Early Neonatal Bilirubin, Hematocrit, and Glucose-6-Phosphate Dehydrogenase Status
OBJECTIVE: To document the patterns of bilirubin and hematocrit values among glucose-6-phosphate dehydrogenase (G6PD)-deficient and G6PD-normal Nigerian neonates in the first week of life, in the absence of exposure to known icterogenic agents.
METHODS: The G6PD status of consecutive term and near-term neonates was determined, and their bilirubin levels and hematocrits were monitored during the first week of life. Infants were stratified into G6PD deficient, intermediate, and normal on the basis of the modified Beutler’s fluorescent spot test. Means of total serum bilirubin (TSB) and hematocrits of the 3 groups of infants were compared.
RESULTS: The 644 neonates studied comprised 353 (54.8%) boys and 291 (45.2%) girls and 540 (83.9%) term and 104 (16.1%) near-term infants. They consisted of 129 (20.0%) G6PD-deficient, 69 (10.7%) G6PD-intermediate, and 446 (69.3%) G6PD-normal neonates. The G6PD-deficient and G6PD-intermediate infants had higher mean TSB than their G6PD-normal counterparts at birth and throughout the first week of life (P < .001). Mean peak TSB levels were 14.1 (9.48), 10.2 (3.8), and 6.9 (3.3) mg/dL for G6PD-deficient, G6PD-intermediate, and G6PD-normal neonates, respectively. Peak TSB was attained on approximately day 4 in all 3 groups, and trends in TSB were similar. Mean hematocrits at birth were similar in the 3 G6PD groups. However, G6PD-deficient and -intermediate infants had higher declines in hematocrit, bilirubin levels, and need for phototherapy than G6PD-normal infants (P < .001).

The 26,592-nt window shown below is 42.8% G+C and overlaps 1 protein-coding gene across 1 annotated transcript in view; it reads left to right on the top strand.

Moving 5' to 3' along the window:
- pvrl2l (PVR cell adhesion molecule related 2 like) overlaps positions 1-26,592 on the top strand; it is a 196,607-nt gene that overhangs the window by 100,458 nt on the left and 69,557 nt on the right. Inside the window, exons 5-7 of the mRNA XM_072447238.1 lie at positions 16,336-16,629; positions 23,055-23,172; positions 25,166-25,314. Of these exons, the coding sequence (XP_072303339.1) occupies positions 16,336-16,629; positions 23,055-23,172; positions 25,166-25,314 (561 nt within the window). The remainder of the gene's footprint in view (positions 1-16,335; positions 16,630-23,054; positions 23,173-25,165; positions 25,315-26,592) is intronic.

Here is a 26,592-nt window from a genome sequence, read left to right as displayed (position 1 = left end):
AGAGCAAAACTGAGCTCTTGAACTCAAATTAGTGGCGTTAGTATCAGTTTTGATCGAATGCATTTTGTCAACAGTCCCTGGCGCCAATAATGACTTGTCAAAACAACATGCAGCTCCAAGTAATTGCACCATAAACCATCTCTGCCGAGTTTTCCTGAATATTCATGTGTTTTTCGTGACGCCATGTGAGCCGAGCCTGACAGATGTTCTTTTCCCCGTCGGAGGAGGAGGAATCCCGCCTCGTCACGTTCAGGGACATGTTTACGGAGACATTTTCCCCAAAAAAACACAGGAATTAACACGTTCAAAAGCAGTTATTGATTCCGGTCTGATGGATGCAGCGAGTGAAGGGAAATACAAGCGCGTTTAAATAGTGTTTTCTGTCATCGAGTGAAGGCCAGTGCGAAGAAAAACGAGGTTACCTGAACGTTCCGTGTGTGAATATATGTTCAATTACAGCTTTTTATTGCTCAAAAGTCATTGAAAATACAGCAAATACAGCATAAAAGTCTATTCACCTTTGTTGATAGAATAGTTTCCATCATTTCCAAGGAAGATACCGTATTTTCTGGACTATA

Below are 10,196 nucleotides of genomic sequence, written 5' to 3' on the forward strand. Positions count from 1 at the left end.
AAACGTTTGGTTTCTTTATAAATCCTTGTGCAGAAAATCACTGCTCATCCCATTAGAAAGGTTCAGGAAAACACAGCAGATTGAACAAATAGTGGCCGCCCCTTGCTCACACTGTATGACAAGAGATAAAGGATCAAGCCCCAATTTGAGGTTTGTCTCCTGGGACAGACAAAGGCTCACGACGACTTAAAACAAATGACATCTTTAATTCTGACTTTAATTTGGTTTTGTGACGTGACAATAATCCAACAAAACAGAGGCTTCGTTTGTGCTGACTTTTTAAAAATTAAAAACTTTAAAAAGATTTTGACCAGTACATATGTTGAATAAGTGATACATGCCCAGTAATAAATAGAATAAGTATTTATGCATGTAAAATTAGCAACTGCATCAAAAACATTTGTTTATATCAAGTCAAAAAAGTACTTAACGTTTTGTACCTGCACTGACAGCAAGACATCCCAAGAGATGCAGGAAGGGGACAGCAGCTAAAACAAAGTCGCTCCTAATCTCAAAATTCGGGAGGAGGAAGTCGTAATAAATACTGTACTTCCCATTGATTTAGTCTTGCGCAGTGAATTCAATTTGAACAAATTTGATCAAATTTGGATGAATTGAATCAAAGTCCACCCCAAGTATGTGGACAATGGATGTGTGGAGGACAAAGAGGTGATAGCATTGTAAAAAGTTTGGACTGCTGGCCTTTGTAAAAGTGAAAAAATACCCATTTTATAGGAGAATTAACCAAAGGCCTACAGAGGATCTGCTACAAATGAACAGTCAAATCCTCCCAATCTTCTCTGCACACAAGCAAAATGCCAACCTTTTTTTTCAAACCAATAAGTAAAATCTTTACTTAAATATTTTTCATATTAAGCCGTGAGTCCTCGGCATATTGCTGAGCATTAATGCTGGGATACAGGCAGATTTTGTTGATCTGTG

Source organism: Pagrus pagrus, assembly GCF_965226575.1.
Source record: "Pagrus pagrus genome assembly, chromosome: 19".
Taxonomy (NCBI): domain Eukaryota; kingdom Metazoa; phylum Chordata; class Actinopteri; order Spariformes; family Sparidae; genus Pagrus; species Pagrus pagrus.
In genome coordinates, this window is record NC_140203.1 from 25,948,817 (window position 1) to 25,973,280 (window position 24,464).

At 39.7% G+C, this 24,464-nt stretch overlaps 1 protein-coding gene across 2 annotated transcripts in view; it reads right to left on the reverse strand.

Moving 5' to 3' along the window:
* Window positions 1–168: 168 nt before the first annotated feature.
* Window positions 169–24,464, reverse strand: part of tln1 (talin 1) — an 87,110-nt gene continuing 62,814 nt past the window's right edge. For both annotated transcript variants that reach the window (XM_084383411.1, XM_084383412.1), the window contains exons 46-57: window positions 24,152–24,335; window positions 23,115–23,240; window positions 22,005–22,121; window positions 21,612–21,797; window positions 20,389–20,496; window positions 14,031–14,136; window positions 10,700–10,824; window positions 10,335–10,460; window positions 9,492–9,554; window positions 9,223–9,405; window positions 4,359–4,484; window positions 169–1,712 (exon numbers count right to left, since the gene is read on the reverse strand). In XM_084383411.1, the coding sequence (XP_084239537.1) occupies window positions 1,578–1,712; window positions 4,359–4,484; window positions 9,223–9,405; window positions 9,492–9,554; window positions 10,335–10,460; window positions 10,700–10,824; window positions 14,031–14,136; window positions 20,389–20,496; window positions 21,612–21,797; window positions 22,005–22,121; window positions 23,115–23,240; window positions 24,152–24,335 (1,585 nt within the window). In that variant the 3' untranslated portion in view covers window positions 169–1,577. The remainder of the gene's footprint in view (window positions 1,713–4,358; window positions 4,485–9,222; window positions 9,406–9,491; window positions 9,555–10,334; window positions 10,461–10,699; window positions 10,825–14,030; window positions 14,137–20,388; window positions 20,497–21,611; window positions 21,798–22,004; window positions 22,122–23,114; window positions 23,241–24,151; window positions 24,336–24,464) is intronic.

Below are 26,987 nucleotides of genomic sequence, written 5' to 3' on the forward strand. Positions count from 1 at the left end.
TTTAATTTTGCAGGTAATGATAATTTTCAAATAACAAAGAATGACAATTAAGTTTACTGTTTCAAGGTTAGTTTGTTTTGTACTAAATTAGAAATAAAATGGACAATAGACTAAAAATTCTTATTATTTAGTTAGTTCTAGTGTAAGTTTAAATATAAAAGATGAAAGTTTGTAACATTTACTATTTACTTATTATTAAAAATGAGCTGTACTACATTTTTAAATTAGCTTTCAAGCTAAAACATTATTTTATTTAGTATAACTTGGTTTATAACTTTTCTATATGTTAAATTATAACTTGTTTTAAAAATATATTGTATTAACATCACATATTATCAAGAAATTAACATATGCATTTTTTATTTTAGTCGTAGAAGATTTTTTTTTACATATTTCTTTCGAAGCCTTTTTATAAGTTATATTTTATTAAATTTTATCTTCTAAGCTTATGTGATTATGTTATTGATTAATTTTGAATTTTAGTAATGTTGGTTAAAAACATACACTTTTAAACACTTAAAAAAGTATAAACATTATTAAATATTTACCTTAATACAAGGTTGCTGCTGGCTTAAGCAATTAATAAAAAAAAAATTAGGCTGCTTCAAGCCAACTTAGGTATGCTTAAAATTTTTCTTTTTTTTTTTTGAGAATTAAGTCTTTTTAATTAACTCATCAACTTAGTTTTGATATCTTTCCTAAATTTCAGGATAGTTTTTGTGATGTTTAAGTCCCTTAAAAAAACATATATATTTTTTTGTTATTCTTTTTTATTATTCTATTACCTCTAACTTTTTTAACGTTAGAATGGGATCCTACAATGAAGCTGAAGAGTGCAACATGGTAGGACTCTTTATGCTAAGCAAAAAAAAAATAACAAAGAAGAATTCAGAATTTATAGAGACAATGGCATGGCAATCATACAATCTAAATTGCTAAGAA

CONCLUSIONS: The G6PD-deficient and G6PD-intermediate neonates had a higher risk of neonatal hyperbilirubinemia and would therefore need greater monitoring in the first week of life, even without exposure to known icterogenic agents.
- Accepted July 24, 2014.
- Copyright © 2014 by the American Academy of Pediatrics